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Castle Howard History

 Castle Howard was the brainchild of Charles Howard, the 3rd Earl of Carlisle. It is a baroque masterpiece, designed and built by the renowned Sir John Vanbrugh, who later designed Blenheim Palace. Bizarrely, when designing Castle Howard, Vanbrugh was a playwright, having no architectural experience whatsoever; he was simply a fellow member of the 3rd Earl at London’s famous Kit-Cat Club. To complete the task, Vanbrugh recruited the services of Nicholas Hawksmoor, the former deputy of Sir Christopher Wren. Set in 1,000 acres, Castle Howard is the largest house in Yorkshire with 145 rooms. It is certainly recognised as one of England’s finest. It took more than a century to complete, with most of the building being erected between 1699 and 1712, but it wasn’t completed until 1811.

It has been home to the Howard family for more than 300 years, with a key period in the history of the estate being the great fire of 1940 and the following reconstruction.

It has a towering dome and this feature had never been used in a private residence before. Amazingly, it wasn’t part of the original design, but merely an afterthought. Other features include a grand mausoleum, temples, monuments and lakes as well as, as expected, extensive gardens.


Castle Howard Visit

It may be steeped in history, but it’s probably best known as the setting for ‘Brideshead Revisited’, the iconic film of the eighties – and what a place they chose!

It would have been built in the days when certain landowners owned land as far as the eye could see and had an almost bottomless pit of money to build their main residence. Their imagination would have been their only limiting factor. Helped by the hugely talented Vanbrugh, the result is what we see today. It’s that impressive that a quarter of a million people flock to see it every year, and that doesn’t include the weddings that take place – what special days they must be!

You get an idea of the scale of things when you drive down the approach road. It’s about five miles long and forms a dead straight line between two huge stone pillars, the first a monument to the 7th Earl and the second, the Obelisk. Between the two, the road travels through the Carrmire Gate, which is a wall, arch and two turrets designed by architect John Hawksmoor in the 1720’s, and the Gatehouse which was built in 1719. The avenue is lined with beech and lime trees.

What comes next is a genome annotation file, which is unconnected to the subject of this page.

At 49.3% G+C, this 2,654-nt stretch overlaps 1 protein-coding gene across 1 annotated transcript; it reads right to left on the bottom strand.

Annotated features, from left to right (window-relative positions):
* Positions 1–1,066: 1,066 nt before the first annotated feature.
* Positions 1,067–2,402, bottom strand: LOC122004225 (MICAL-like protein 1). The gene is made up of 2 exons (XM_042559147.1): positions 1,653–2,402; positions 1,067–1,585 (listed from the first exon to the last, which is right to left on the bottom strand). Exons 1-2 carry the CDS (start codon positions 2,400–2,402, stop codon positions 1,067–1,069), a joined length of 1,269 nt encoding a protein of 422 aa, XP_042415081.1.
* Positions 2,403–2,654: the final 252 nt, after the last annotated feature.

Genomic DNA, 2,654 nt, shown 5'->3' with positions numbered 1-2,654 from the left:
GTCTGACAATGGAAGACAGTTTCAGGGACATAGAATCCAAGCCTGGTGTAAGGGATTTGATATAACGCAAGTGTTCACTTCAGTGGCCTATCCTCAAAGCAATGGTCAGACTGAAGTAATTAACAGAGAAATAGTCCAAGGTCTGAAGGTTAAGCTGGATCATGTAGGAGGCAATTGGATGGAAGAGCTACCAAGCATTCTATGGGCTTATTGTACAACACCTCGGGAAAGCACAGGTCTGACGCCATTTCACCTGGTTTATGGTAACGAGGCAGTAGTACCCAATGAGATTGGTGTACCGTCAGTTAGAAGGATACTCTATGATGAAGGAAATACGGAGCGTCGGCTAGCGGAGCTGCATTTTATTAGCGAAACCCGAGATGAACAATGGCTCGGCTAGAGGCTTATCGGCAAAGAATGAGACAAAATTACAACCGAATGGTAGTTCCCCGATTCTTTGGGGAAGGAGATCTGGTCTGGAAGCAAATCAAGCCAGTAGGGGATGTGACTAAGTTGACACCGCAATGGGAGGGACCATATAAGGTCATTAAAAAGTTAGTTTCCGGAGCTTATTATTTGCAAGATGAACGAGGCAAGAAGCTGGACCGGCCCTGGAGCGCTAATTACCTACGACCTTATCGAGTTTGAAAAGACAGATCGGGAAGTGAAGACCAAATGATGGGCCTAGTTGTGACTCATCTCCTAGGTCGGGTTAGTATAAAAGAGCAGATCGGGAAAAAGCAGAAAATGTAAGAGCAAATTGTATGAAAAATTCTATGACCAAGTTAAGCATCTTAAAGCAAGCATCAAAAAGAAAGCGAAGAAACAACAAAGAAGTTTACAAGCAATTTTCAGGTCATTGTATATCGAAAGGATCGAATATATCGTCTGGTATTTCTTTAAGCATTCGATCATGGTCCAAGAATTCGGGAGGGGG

It’s a breathtaking approach and if you get a chance, look back at the monument from a distance, or see it on the way out, and you’ll notice that the trees on the avenue are trimmed back to give a perfect view of the monument through the two tree lines.

Once you get into the grounds, there’s a walk of three or four hundred yards to the main house from the ticket office. This has the walled garden on the right, for which you can stop and walk around, or there’s a shuttle carriage that can transport you to save the walk. As long as the weather’s good, it’s a great, scenic walk.

There’s certainly plenty on offer and at this point it’s a choice of which to do first – the gardens and grounds or the house. I suppose much may depend on the weather or the time of year.

The grounds are fairly extensive and the walled garden is interesting, with all the colours and aromas of the season on display. Nearby is the main garden with extensive lawns and hedges and it also includes the Atlas Fountain. This is a real family area in the summer with picnics and ball games being played. A short distance from the lawns is the large South Lake. This is quite a spectacle and leads to a small pond, a cascade, a small lake and waterfall before the water runs under the bridge in the distance. Also in sight is the great Mausoleum on the hill opposite. With the river and wooded areas around, you get the impression that the whole place is absolutely teeming with wildlife.

You’ll find the Temple of the Four Winds fairly near the South Lake which then leads to Ray Wood, the forest area – this being great for nature lovers and walkers alike. There are maps at the entrance and you could probably walk across it in five or ten minutes, but there are a number of paths within and many staked and labelled trees, shrubs and plants, so great to take time.

Not far from the north entrance to the wood, within a few hundred yards of the house, are the great lakes. Again, plenty of wildlife around and boat trips are available. The boats leave from the lakeside cafe area. Next to this area is a kid’s playground with all manner of swings and climbing equipment. This is obviously a great family area and possibly the highlight of the trip for youngsters.

The house itself is as you’d expect for somewhere chosen as the Brideshead setting. Very grand with plenty of ornaments, furniture, paintings and detail. As with many stately homes, there’s a ‘route’ to be taken, which allows you to presumably see all the best bits of the house. The route is cordoned off to allow people to filter through in one direction and there are plenty of staff on hand to advise and discuss the history surrounding the rooms. There’s no rush and you can take as long as you want.

The Great Hall is quite spectacular and has a domed roof. This was destroyed in the fire of 1948, together with many of the south side rooms. Details of these events are displayed in the upper rooms. They show exhibitions of both the fire and subsequent reconstruction, together with details of the filming of Brideshead Revisited.

A great day out for all the family.